0
Michael Masher Unit 1: P2 – Describe the Different Classification of Joints
Fixed Joints – These joints are also called immoveable joints, because they do not move. These joints have no joint cavity...
Slightly Moveable Joints – These joints also have no joint cavity and the bones are connected firmly to each other with ca...
Synovial Joints – Most of the joints in the body are synovial joints. These joints are freely moveable and are  characteri...
Upcoming SlideShare
Loading in...5
×

Unit 1 P2

352

Published on

Published in: Business, Technology
0 Comments
0 Likes
Statistics
Notes
  • Be the first to comment

  • Be the first to like this

No Downloads
Views
Total Views
352
On Slideshare
0
From Embeds
0
Number of Embeds
0
Actions
Shares
0
Downloads
1
Comments
0
Likes
0
Embeds 0
No embeds

No notes for slide

Transcript of "Unit 1 P2"

  1. 1. Michael Masher Unit 1: P2 – Describe the Different Classification of Joints
  2. 2. Fixed Joints – These joints are also called immoveable joints, because they do not move. These joints have no joint cavity and are connected by fibrous connective tissue. The skull bones are connected by fibrous joints.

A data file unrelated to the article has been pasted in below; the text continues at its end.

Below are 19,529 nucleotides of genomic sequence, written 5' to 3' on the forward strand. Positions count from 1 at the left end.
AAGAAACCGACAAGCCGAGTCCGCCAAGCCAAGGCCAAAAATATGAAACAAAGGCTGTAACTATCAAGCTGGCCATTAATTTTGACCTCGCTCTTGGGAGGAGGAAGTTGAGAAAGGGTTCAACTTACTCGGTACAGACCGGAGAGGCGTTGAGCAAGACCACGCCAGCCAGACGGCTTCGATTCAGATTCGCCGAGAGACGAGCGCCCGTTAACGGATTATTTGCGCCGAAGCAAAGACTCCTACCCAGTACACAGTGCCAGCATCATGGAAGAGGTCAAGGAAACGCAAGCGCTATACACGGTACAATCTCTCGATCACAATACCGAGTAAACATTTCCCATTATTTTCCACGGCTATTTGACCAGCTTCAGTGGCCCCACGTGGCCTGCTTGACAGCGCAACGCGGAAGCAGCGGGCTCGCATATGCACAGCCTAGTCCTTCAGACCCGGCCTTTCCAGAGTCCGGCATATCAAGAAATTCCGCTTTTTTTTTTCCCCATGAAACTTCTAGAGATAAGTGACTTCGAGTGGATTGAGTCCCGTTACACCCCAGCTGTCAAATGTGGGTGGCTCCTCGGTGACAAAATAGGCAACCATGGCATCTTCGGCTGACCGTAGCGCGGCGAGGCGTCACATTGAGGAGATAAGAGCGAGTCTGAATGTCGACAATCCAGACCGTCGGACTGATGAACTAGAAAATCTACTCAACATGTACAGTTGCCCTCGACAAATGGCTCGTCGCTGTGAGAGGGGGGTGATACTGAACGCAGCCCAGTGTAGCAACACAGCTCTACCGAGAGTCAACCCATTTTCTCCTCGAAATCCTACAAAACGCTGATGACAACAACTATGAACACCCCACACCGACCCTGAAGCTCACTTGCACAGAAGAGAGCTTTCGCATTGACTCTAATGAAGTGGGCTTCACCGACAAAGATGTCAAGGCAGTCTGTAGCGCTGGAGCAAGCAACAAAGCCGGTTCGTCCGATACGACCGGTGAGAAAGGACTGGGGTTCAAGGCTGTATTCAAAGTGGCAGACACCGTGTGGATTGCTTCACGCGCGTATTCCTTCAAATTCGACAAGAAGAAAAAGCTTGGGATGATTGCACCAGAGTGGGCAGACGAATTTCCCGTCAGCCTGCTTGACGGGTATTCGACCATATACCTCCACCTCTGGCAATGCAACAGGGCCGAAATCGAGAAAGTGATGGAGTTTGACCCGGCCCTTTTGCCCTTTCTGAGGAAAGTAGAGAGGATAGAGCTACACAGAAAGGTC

3. 3. Slightly Moveable Joints – These joints also have no joint cavity and the bones are connected firmly to each other with cartilage. These joints only allow a small amount of movement. The vertebrae are examples of cartilaginous joints.
  4. 4. Synovial Joints – Most of the joints in the body are synovial joints. These joints are freely moveable and are characterised by being surrounded by an articular capsule which contains the synovial fluid. Synovial fluid lubricates the joints which supplies nutrients to the cartilage and it contains cells that remove microbes and debris within the joint cavity. Because of the larger range of movements of these joints, there is an increased risk of injury, for example, dislocations. Synovial joints are located mainly in limbs. Many synovial joints also have ligaments either inside or outside the capsule.
  1. A particular slide catching your eye?

    Clipping is a handy way to collect important slides you want to go back to later.

×